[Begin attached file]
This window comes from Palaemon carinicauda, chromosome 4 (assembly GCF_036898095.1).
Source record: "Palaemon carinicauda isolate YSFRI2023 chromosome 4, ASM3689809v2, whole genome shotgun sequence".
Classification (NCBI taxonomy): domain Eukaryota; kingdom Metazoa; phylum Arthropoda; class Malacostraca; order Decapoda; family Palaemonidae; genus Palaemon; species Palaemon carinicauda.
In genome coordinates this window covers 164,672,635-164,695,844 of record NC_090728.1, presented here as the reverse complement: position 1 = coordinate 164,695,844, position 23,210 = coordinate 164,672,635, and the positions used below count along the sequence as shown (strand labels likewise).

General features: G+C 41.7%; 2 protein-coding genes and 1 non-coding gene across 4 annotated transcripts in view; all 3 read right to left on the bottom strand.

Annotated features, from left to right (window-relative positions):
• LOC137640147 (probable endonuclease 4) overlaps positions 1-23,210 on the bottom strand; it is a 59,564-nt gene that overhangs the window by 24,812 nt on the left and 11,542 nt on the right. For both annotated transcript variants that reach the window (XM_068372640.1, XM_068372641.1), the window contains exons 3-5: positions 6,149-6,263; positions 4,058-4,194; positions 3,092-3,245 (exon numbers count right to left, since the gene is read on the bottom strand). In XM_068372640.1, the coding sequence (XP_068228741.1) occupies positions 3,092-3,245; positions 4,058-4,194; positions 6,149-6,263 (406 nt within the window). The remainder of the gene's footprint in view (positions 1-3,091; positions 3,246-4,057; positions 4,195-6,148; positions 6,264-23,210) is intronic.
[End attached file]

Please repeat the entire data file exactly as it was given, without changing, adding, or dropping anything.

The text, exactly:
This window comes from Palaemon carinicauda, chromosome 4 (assembly GCF_036898095.1).
Source record: "Palaemon carinicauda isolate YSFRI2023 chromosome 4, ASM3689809v2, whole genome shotgun sequence".
Classification (NCBI taxonomy): domain Eukaryota; kingdom Metazoa; phylum Arthropoda; class Malacostraca; order Decapoda; family Palaemonidae; genus Palaemon; species Palaemon carinicauda.
In genome coordinates this window covers 164,672,635-164,695,844 of record NC_090728.1, presented here as the reverse complement: position 1 = coordinate 164,695,844, position 23,210 = coordinate 164,672,635, and the positions used below count along the sequence as shown (strand labels likewise).

General features: G+C 41.7%; 2 protein-coding genes and 1 non-coding gene across 4 annotated transcripts in view; all 3 read right to left on the bottom strand.

Annotated features, from left to right (window-relative positions):
• LOC137640147 (probable endonuclease 4) overlaps positions 1-23,210 on the bottom strand; it is a 59,564-nt gene that overhangs the window by 24,812 nt on the left and 11,542 nt on the right. For both annotated transcript variants that reach the window (XM_068372640.1, XM_068372641.1), the window contains exons 3-5: positions 6,149-6,263; positions 4,058-4,194; positions 3,092-3,245 (exon numbers count right to left, since the gene is read on the bottom strand). In XM_068372640.1, the coding sequence (XP_068228741.1) occupies positions 3,092-3,245; positions 4,058-4,194; positions 6,149-6,263 (406 nt within the window). The remainder of the gene's footprint in view (positions 1-3,091; positions 3,246-4,057; positions 4,195-6,148; positions 6,264-23,210) is intronic.